In the last of this series of posts on ETF fees, let’s take a closer look at iShares, the largest ETF provider in Canada and the only one that discloses its funds’ entire management expense ratio (MER) on its website.
I spoke with a representative at iShares to ask whether an investor should expect any other operating costs above and beyond the MER. In most cases, the answer is no: the management expense ratio includes GST, and the fees payable to the independent review committee (IRC) are “a fraction of a basis point.”
iShares ETFs will still incur trading costs that are not included in the MER, but with an index fund these are typically very low. Brokerage costs are itemized in the footnotes of the funds’ financial statements and they appear to be negligible: the S&P 500 Index Fund (XSP) and the MSCI EAFE Index Fund (XIN) have the highest brokerage costs at about $25,000 to $35,000 annually, but these funds each hold a billion dollars in assets.
iShares estimates that currency hedging (used by both XSP and XIN) costs about 0.15% annually, and this won’t be included in the MER either. That’s not a trivial cost, especially when the benefits of currency hedging are dubious. Consider that XSP simply holds the US-listed iShares S&P 500 Index Fund (IVV), which costs a mere 0.09% annually. The Canadian version tacks on 0.15% in management fees, and the hedging adds another 0.15%. That makes XSP four times more expensive than its US counterpart. Unless you expect the US dollar to plummet during the period you hold the fund, think hard about whether that higher fee makes sense.
At the end of the day, what really matters is how closely an ETF tracks its index. If the index returns 10% and your ETF returns 9.5%, your bottom-line cost is 0.5%, whether that drag is a result of management fees, trading costs, currency hedging, or anything else. iShares ETFs are generally excellent on this front: their tracking errors are very low, and sometimes a fund will even return a bit more than the index, either because of a lucky accident or a shrewd bit of arbitrage.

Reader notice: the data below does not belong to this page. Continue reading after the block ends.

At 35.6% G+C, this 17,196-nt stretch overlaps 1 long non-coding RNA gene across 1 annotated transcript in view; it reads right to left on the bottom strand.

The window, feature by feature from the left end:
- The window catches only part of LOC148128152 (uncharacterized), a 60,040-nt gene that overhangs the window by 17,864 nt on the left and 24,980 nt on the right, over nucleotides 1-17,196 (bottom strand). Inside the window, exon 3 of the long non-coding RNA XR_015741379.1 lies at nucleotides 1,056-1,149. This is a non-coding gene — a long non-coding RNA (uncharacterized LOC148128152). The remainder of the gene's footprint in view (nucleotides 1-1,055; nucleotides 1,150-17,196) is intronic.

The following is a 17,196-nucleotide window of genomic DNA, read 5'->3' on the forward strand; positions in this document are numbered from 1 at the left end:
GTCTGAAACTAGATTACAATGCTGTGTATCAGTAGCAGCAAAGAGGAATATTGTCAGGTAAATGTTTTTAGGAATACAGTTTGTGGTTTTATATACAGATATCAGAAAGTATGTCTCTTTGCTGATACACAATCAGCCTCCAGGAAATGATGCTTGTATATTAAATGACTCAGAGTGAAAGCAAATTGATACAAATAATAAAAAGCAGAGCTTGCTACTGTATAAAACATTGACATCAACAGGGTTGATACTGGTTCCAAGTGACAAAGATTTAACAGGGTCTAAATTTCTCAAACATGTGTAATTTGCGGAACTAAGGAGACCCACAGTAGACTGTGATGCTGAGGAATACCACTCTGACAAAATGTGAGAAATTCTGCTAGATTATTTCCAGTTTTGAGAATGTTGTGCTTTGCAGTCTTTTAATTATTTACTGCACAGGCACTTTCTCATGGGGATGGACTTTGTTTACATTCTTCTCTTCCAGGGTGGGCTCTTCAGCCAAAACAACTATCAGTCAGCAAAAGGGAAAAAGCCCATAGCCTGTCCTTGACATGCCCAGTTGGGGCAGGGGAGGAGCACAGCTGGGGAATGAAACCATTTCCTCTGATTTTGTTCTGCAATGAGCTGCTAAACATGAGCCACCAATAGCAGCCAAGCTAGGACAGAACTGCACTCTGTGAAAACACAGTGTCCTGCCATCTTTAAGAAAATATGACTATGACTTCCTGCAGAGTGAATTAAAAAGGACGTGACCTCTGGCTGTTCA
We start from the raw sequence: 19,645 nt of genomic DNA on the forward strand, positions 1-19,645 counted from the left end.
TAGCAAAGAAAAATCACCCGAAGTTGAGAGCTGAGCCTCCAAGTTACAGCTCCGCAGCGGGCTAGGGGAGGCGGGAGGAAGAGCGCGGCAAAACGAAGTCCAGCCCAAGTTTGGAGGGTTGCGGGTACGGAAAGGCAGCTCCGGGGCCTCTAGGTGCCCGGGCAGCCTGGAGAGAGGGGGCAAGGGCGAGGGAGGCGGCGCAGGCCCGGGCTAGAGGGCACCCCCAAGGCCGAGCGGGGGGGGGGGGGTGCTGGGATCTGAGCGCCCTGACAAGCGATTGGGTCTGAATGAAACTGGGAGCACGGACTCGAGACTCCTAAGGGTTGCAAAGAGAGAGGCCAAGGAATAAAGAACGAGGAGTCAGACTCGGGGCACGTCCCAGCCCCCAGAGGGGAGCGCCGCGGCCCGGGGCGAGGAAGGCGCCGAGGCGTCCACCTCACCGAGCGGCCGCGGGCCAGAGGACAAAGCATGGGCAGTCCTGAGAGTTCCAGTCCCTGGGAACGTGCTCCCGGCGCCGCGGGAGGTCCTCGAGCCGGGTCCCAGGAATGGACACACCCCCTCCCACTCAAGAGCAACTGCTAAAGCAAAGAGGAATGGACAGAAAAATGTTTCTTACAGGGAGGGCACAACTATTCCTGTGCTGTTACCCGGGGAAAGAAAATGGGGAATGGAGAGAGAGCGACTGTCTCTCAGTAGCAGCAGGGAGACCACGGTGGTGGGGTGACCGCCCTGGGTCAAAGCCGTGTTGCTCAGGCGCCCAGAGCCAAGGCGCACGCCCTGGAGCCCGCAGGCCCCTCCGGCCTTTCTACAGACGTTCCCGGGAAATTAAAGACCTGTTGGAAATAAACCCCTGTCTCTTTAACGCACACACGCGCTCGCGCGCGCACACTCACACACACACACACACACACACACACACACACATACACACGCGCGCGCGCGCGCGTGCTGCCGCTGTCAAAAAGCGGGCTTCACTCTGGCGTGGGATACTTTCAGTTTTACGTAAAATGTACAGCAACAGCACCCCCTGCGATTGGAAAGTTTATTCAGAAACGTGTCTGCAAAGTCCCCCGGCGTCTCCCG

You can learn exactly how well any ETF (not just iShares funds) tracks its index by looking in the Management Report of Fund Performance, which is released twice a year and available on SEDAR. Just follow this link, type the fund company’s name in the search box, then choose “Management Report of Fund Performance” from the pull-down menu. Each report will include a line like this:
For the year ended December 31, the Fund returned 9.5% versus the Index return of 10%. The main reasons for the difference in performance of -0.5% between the Fund and the Index were management fees (-0.30%) and other miscellaneous factors (-0.20%).
As long as those miscellaneous factors are kept low, you’re accomplishing the ultimate Couch Potato goal of tracking the index as closely as possible.
Part 1: Unpacking ETF Fees
Part 2: Claymore
Part 3: BMO